Mark 'the Bird' Fidrych in 1976, when he was an All-Star and the American League's Rookie of the Year with the Detroit Tigers.
BOSTON - Mark "the Bird" Fidrych, the fun-loving Detroit Tigers pitcher who baffled hitters for one All-Star season and entertained fans with his antics, was found dead Monday in an apparent accident at his farm. He was 54.
Worcester County District Attorney Joseph D. Early, Jr., said a family friend found Fidrych about 2:30 p.m. beneath a dump truck at his Northborough, Mass., farm about 35 miles west of Boston. He appeared to have been working on the truck, Early said.
The Worcester, Mass., native owned a trucking business.
The curly-haired right-hander was the American League Rookie of the Year in 1976 when he went 19-9 with a 2.34 ERA and 24 complete games. But injuries cut short his career, and he ended up spending only five seasons in the major leagues, all with the Tigers. He was 29-19 with a 3.10 ERA.
"The entire Detroit Tigers organization was saddened to learn of the passing of former player Mark Fidrych today," the Tigers said in a statement. "Mark was beloved by Tigers fans and he was a special person with a unique personality. The Tigers send our heartfelt condolences to his family and friends."
Fidrych attempted a comeback in 1982 and 1983 in the Boston Red Sox organization. He pitched for their Triple A team in Pawtucket, R.I. But he never pitched in the majors after 1980 and retired in July 1983.
It was against the Toledo Mud Hens that Fidrych made his first appearance with the PawSox, on May 22, 1982, before an overflow crowd of 8,998 at McCoy Stadium in Pawtucket. Fidrych pitched 52/3 innings, giving up five hits. Pawtucket trailed 3-2 when Fidrych left the game but rebounded to win 7-5.
Fidrych pitched in Toledo twice. On June 14, 1982, he received what Blade Sports Columnist Dave Hackenberg wrote was "a thunderous welcome" from 8,236 fans at the Lucas County Rec Center during the pregame warmup and a standing ovation after six strong innings in which he held the Hens to three hits and two unearned runs. Fidrych left with an injury but picked up his first win of the season against two defeats in Pawtucket's 6-2 victory.
An hour after the game, Hackenberg wrote, a couple hundred fans gathered outside the Pawtucket clubhouse chanting, "We want the Bird." Mud Hens staff told Fidrych he could duck the crowd by going through the Toledo clubhouse and out a side door, but he was quoted as saying, "No, I owe a lot to these people."
He said, "I'm nervous before every game, but it was special coming back to this part of the country. The fans made me feel so good. They were with me in the good times, and they've been with me during the bad times."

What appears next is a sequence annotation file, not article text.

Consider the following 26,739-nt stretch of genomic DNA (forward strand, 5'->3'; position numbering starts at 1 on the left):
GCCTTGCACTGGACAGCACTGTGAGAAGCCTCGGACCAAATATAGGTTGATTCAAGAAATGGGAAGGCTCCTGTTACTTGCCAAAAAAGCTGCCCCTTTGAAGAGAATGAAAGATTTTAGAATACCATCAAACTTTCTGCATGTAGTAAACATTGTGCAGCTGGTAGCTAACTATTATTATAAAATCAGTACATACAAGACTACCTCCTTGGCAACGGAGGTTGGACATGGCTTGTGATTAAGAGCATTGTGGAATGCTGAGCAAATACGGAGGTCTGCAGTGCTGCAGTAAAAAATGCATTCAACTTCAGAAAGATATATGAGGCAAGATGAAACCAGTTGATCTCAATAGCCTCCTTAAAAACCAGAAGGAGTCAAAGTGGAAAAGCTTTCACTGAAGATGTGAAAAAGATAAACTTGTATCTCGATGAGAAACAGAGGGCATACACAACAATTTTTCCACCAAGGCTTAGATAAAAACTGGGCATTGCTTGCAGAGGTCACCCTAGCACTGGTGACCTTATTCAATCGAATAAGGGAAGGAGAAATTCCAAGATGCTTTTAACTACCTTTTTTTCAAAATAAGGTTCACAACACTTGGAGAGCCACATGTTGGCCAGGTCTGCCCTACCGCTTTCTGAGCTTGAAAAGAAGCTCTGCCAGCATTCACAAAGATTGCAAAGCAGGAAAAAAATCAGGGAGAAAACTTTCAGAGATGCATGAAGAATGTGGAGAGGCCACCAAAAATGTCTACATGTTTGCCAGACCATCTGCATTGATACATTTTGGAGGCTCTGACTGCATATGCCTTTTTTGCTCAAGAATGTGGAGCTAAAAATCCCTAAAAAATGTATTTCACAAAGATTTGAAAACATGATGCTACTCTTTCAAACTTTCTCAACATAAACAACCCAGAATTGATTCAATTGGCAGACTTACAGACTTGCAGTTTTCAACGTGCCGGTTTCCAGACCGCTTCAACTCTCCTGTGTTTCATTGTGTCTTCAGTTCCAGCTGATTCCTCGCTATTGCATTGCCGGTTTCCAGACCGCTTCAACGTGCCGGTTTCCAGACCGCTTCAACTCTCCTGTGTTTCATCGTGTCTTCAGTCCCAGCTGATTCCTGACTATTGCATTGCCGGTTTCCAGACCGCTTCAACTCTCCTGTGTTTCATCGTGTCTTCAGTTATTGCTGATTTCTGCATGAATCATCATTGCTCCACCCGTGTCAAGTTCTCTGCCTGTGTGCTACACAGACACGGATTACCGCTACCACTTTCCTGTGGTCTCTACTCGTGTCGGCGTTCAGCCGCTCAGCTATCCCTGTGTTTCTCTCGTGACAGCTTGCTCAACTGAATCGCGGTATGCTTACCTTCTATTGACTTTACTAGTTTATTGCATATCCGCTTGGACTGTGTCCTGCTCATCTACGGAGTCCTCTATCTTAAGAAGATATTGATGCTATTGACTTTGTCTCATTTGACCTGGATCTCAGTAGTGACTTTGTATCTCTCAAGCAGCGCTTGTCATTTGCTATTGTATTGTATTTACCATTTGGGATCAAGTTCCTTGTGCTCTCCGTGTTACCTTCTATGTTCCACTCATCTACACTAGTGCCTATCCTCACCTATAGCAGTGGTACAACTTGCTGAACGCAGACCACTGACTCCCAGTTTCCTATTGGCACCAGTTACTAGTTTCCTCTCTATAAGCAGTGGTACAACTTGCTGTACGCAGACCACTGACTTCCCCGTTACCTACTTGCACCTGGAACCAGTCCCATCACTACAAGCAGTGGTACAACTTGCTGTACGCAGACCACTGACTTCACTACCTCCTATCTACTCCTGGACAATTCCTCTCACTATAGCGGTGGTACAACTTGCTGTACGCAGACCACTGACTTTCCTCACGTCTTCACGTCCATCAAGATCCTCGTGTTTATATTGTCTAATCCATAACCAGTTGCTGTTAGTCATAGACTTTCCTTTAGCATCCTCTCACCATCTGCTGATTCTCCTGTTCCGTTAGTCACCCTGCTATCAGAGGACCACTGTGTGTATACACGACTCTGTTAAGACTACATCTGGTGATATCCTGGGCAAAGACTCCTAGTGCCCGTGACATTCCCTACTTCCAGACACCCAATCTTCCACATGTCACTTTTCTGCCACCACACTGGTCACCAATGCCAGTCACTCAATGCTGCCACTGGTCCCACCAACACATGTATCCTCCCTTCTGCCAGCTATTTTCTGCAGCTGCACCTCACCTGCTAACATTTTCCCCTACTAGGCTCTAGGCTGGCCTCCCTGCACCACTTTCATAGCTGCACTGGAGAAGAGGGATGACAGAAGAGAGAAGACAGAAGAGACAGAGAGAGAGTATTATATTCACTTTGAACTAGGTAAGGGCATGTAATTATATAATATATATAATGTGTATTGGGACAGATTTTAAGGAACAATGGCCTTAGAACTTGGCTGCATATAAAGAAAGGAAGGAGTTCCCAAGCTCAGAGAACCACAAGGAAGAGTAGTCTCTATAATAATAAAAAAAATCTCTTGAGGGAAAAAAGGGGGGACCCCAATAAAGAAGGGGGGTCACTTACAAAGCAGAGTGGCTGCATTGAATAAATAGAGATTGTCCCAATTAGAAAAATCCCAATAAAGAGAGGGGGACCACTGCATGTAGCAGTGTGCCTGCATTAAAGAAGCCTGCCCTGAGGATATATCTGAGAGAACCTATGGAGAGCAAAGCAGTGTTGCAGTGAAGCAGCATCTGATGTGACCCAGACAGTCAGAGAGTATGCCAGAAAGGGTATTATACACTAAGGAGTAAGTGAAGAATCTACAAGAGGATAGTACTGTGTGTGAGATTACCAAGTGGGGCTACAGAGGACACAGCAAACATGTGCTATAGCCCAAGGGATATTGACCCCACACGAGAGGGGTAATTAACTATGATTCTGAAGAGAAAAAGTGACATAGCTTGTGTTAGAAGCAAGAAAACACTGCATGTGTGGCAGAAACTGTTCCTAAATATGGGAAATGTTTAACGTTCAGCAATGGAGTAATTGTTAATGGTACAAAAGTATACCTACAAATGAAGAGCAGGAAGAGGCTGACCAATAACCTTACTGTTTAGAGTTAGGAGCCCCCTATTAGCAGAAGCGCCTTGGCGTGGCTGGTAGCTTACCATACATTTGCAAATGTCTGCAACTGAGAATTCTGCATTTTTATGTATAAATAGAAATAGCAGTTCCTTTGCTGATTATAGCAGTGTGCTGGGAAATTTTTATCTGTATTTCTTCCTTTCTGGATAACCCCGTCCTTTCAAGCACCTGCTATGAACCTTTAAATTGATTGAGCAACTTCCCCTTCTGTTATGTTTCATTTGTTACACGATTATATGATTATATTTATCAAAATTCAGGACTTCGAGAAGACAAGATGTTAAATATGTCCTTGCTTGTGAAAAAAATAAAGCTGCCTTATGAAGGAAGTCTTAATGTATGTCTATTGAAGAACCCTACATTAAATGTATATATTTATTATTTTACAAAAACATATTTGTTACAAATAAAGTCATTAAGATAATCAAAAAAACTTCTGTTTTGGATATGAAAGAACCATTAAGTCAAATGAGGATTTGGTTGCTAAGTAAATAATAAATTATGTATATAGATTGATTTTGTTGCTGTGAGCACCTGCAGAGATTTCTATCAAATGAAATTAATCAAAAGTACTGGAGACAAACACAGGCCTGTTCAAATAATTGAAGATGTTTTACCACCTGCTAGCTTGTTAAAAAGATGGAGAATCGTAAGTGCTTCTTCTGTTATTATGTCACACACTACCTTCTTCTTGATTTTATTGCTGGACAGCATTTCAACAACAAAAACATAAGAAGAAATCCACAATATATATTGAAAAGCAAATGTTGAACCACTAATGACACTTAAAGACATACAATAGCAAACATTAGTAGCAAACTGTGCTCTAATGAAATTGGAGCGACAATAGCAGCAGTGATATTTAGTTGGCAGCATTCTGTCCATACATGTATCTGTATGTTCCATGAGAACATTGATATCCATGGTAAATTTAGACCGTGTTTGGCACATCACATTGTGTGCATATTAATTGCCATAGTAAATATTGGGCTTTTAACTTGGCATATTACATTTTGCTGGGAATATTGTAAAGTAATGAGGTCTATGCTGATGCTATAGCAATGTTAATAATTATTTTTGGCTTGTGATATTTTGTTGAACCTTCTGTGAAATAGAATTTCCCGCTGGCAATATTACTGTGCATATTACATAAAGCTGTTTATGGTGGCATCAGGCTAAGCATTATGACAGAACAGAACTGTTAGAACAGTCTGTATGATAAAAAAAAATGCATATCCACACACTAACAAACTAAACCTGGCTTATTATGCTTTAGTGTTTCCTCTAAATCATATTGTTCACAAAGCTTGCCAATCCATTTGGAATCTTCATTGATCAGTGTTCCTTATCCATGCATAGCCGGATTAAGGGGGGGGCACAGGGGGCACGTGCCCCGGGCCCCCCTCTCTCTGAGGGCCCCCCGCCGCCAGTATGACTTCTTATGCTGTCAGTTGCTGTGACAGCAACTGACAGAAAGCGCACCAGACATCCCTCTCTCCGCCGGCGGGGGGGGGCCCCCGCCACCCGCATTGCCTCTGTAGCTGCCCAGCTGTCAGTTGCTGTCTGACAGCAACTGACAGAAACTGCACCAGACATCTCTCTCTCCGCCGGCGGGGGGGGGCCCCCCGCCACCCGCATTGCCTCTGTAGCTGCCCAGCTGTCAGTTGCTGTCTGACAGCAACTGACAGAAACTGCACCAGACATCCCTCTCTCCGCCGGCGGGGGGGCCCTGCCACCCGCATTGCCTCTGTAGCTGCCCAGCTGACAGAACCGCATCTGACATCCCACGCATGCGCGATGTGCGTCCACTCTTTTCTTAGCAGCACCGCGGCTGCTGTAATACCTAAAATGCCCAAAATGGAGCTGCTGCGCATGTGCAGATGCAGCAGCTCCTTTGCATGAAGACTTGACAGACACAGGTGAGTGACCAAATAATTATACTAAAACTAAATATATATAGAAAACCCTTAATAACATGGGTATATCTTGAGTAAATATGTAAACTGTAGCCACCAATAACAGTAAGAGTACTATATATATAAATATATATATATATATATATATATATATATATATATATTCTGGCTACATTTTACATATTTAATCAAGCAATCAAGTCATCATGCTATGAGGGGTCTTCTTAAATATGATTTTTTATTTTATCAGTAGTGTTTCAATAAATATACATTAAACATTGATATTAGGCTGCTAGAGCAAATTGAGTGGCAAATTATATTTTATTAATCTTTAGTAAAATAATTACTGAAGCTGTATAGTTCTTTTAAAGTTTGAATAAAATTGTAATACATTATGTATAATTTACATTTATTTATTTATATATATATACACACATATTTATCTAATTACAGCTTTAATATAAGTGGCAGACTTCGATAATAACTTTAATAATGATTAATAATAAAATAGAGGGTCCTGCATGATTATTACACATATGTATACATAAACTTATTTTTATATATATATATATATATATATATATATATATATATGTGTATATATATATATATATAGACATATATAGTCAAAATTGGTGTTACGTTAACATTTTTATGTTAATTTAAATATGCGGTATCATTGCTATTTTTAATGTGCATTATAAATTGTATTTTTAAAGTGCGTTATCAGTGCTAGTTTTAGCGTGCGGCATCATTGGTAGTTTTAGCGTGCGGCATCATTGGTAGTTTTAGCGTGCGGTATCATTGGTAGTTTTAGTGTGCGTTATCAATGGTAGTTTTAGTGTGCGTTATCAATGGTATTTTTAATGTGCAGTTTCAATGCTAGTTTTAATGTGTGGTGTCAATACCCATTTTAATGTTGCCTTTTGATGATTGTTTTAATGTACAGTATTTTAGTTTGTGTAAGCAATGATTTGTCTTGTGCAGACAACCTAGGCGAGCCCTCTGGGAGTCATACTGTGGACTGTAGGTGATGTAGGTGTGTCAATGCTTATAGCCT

On Aug. 2, 1982, Fidrych pitched again in Toledo, in front of another large crowd but with less success. A Downtown Toledo Night throng of 8,873 - the second-largest of the season - saw Fidrych leave in the seventh after giving up a leadoff double that led to the Hens' 5-4 win. At one point, though, Fidrych faced 14 Hens without allowing a hit. "He was throwing some heat," then-Hen Scott Ullger said. Fidrych was tagged with the loss.
Fidrych acquired the nickname "the Bird" because of his resemblance to the Big Bird character on the Sesame Street television show. During games, he would bend down and groom the mound with his hands, talk to the baseball and slap five with teammates in the middle of the diamond.
Chicago Cubs bench coach Alan Trammell was a rookie shortstop with Detroit in 1977 and saw Fidrych's on-field behavior up close. "He was very genuine. It was not an act," Trammell said.
Fidrych's first major league start was a complete game, two-hitter in which he beat the Cleveland Indians 2-1. He struck out five and walked one. He won seven of his first eight decisions and was the AL starter in the All-Star game. He allowed two runs in the first inning and put runners at second and third in the second, but he got the final two outs and left after two innings trailing 2-0. The NL won 7-1.
He tore knee cartilage during spring training the following year and was placed on the disabled list until May 24. He suffered a shoulder injury in July 1977.
He pitched in 58 major league games.
In 1982 he went to Pawtucket. He finished that season with a 6-8 record and 4.98 ERA on 20 games, 19 of them starts. The next season he was 2-5 with a 9.68 ERA in 12 games, including eight starts, and retired in July of that season.
Pawtucket team president Mike Tamburro, who was general manager when Fidrych played there, said, "His baseball career certainly ended far too soon, and now I'm sorry to say we've lost him far too soon."
Fidrych married his wife, Ann, in 1986, and they had a daughter, Jessica.
State police detectives are investigating the circumstances of his death, Early said.
WASHINGTON - Longtime Philadelphia Phillies broadcaster Harry Kalas, who punctuated innumerable home runs with his "Outta Here!" call, died yesterday after being found in the broadcast booth before a game against the Washington Nationals. He was 73.
Kalas was found by the Phillies director of broadcasting at about 12:30 p.m. and taken to a local hospital, the team said.
Kalas joined the Phillies in 1971. Before that, he was an original member of the Houston Astros' broadcast team from 1965-70. He also did voiceover work for NFL Films and for commercials.
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